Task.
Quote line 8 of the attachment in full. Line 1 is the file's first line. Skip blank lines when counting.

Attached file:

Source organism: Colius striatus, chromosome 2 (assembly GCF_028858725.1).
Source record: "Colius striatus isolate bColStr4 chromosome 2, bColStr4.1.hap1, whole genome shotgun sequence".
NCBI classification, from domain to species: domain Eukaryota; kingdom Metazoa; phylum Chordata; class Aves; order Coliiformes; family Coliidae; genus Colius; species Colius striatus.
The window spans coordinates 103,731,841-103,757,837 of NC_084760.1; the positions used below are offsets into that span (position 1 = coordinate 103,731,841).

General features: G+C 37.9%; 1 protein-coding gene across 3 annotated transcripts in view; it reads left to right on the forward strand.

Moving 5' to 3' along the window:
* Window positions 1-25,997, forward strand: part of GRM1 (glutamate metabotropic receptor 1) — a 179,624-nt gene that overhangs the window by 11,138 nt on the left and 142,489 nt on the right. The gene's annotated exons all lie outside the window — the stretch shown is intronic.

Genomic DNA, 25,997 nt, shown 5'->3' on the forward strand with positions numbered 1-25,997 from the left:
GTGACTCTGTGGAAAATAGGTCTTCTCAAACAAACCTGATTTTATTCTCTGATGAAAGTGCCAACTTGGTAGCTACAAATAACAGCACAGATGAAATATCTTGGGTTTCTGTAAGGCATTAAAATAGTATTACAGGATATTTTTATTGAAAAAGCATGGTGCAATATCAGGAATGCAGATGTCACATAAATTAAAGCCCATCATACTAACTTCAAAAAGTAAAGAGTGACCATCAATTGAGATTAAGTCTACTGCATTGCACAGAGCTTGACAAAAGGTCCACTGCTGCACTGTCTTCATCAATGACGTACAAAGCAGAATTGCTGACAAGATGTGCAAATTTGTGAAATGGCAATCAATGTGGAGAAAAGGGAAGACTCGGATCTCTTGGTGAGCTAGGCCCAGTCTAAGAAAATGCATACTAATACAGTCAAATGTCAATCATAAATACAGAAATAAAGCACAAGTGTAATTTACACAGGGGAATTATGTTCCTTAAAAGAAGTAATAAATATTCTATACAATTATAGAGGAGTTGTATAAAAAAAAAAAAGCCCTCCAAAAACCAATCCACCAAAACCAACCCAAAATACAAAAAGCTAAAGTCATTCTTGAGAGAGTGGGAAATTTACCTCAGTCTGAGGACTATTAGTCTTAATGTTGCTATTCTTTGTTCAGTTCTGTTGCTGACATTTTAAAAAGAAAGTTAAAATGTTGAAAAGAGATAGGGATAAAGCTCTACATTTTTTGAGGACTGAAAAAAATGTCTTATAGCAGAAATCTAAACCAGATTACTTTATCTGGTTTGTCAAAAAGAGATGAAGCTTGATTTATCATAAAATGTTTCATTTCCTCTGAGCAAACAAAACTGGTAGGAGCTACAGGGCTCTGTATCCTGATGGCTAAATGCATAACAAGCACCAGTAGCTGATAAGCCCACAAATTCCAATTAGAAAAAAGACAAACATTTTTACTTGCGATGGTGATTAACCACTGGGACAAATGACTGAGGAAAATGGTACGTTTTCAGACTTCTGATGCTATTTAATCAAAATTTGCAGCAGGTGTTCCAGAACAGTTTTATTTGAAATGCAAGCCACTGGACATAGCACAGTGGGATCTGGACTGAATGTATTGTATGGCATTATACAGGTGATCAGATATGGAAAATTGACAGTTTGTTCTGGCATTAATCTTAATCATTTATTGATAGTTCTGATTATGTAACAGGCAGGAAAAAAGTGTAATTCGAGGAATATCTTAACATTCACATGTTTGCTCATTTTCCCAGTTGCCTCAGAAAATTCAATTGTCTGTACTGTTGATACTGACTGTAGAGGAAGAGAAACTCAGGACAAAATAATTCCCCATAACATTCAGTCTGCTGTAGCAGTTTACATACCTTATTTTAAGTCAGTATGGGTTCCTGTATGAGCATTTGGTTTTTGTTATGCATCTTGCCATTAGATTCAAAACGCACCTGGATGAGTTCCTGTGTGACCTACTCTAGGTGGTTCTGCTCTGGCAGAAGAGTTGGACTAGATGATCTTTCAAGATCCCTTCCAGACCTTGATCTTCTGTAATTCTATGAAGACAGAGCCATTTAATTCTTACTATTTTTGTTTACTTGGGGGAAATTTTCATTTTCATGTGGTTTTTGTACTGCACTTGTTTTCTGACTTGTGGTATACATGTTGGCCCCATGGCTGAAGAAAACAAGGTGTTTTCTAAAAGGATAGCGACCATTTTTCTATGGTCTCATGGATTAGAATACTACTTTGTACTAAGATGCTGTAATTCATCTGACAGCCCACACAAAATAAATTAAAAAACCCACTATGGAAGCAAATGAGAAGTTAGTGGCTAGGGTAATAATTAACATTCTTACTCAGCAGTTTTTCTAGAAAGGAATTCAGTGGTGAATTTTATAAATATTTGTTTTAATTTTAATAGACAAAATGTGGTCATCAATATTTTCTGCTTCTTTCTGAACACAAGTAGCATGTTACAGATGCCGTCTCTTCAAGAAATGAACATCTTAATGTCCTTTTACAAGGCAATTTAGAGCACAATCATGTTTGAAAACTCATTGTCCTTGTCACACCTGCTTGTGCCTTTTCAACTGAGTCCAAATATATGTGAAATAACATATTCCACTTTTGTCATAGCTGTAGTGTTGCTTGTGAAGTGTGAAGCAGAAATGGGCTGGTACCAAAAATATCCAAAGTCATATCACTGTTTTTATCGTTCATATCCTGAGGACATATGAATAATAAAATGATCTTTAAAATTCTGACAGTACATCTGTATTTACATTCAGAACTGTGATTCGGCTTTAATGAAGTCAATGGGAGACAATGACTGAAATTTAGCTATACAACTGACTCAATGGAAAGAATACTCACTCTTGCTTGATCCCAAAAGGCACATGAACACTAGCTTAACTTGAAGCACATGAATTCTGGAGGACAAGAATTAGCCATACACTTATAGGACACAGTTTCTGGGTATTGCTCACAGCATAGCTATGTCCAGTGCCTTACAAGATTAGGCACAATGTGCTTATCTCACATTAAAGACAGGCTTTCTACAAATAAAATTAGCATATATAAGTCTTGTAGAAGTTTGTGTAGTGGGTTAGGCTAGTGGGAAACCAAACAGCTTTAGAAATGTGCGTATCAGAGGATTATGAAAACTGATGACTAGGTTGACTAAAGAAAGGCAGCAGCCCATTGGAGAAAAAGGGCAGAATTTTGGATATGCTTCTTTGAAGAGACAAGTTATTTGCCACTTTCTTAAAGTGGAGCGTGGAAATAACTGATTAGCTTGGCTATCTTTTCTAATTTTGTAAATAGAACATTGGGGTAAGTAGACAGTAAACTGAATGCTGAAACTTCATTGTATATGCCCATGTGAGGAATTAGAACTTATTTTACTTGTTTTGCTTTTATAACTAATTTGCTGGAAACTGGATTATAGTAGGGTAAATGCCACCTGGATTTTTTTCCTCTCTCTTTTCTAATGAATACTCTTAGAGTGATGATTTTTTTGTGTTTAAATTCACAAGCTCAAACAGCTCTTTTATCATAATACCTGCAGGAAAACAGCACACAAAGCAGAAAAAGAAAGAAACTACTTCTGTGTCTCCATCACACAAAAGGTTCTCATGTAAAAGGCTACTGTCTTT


Genomic DNA, 25,997 nt, shown 5'->3' on the forward strand with positions numbered 1-25,997 from the left: